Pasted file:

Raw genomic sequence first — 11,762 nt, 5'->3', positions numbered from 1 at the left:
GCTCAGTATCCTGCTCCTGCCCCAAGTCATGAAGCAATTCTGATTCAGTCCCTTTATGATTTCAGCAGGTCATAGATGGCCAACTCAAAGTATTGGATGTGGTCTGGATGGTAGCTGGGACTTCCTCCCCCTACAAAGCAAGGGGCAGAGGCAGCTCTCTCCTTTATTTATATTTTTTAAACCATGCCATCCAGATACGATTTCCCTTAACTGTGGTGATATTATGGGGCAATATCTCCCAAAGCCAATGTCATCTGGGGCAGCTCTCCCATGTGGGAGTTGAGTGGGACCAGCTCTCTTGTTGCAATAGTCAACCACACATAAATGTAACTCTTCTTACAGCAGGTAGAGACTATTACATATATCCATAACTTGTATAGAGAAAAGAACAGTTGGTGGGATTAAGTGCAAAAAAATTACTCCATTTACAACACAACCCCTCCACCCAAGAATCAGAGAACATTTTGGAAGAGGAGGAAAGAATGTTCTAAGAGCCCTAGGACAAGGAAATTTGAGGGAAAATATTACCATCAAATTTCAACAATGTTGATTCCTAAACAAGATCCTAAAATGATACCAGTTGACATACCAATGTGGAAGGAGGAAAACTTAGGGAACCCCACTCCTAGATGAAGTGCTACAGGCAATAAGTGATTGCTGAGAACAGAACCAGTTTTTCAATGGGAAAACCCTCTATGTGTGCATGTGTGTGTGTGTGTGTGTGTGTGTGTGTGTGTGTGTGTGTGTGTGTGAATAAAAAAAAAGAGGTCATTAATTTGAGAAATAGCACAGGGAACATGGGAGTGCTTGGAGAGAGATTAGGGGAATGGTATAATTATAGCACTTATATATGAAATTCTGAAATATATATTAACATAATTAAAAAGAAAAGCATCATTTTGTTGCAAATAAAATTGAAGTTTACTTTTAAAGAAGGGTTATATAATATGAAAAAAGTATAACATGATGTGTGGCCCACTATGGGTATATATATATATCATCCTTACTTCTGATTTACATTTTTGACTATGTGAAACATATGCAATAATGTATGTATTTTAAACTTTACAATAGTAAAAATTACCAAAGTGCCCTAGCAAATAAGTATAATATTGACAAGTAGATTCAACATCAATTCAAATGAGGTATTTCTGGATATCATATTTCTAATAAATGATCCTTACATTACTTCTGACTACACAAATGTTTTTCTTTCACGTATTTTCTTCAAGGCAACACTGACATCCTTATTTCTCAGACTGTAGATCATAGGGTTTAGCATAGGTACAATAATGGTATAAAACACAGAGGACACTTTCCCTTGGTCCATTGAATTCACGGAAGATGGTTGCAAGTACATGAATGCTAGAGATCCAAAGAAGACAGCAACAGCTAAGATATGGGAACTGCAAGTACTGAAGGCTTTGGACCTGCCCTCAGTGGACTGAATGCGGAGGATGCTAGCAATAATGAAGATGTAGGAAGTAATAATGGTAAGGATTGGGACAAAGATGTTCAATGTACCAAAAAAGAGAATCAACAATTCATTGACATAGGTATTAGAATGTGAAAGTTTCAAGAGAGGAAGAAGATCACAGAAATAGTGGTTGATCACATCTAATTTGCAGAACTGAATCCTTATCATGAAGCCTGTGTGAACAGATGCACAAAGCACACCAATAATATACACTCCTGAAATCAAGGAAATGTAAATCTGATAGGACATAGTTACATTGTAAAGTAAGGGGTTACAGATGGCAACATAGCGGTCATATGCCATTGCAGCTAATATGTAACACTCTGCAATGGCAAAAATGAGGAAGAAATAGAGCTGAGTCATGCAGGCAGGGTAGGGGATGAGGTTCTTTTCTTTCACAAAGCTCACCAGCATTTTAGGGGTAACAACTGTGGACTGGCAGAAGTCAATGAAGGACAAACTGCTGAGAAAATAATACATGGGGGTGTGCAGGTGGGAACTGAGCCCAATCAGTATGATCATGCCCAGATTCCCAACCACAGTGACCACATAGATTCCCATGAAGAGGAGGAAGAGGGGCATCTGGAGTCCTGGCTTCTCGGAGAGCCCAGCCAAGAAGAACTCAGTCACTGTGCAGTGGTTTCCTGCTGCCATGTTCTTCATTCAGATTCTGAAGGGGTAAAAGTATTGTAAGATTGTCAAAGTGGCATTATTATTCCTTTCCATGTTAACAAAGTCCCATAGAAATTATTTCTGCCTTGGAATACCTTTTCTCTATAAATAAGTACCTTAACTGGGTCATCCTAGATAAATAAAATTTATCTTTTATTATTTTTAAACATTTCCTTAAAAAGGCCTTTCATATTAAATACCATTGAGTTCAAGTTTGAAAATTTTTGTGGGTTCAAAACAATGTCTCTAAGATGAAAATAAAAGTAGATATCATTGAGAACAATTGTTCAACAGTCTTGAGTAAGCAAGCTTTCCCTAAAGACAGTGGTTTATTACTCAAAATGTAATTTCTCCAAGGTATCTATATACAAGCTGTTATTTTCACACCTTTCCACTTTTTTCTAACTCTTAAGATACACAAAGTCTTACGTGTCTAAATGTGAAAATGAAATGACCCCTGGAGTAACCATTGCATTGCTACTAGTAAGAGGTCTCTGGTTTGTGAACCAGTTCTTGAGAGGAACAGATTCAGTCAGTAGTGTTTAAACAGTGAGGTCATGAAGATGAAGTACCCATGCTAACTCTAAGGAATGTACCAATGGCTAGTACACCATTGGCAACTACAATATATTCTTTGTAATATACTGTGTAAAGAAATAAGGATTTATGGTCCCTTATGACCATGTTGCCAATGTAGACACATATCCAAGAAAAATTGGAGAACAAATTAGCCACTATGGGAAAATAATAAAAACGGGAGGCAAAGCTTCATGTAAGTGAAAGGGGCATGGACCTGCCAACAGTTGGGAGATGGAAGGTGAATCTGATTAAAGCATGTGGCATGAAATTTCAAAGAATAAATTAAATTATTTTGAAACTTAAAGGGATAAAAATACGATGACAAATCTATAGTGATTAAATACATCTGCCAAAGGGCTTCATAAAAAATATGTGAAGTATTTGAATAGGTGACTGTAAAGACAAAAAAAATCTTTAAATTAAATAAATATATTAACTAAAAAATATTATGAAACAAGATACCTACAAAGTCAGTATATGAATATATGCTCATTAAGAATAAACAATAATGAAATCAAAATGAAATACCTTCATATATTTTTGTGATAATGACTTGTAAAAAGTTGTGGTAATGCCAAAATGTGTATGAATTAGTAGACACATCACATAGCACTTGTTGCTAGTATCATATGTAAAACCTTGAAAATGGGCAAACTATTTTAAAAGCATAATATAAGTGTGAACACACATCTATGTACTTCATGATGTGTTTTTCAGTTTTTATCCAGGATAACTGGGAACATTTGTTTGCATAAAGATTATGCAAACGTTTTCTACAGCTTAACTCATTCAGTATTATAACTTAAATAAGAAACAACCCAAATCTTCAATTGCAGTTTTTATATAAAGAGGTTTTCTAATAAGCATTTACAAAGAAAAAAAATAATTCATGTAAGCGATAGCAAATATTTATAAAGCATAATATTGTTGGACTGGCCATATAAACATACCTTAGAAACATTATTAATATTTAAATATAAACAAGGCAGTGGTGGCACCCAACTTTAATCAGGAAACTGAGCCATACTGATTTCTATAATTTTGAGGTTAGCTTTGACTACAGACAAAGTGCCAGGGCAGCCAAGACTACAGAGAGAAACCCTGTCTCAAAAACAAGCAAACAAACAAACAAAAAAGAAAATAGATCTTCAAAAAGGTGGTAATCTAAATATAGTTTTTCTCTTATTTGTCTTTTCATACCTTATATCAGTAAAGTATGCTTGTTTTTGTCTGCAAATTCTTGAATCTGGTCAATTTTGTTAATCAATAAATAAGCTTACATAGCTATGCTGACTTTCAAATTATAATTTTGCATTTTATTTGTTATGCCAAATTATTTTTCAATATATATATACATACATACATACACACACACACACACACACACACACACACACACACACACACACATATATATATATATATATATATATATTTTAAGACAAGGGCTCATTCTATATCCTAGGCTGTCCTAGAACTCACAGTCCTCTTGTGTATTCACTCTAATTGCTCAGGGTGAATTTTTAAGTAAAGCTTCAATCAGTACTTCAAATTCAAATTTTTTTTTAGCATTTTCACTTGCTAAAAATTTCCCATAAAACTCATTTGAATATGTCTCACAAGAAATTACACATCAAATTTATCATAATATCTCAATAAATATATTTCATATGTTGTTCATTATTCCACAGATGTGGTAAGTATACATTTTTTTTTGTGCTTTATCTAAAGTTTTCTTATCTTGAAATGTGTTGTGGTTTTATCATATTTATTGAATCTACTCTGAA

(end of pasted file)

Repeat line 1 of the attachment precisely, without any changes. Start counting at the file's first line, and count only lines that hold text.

Raw genomic sequence first — 11,762 nt, 5'->3', positions numbered from 1 at the left: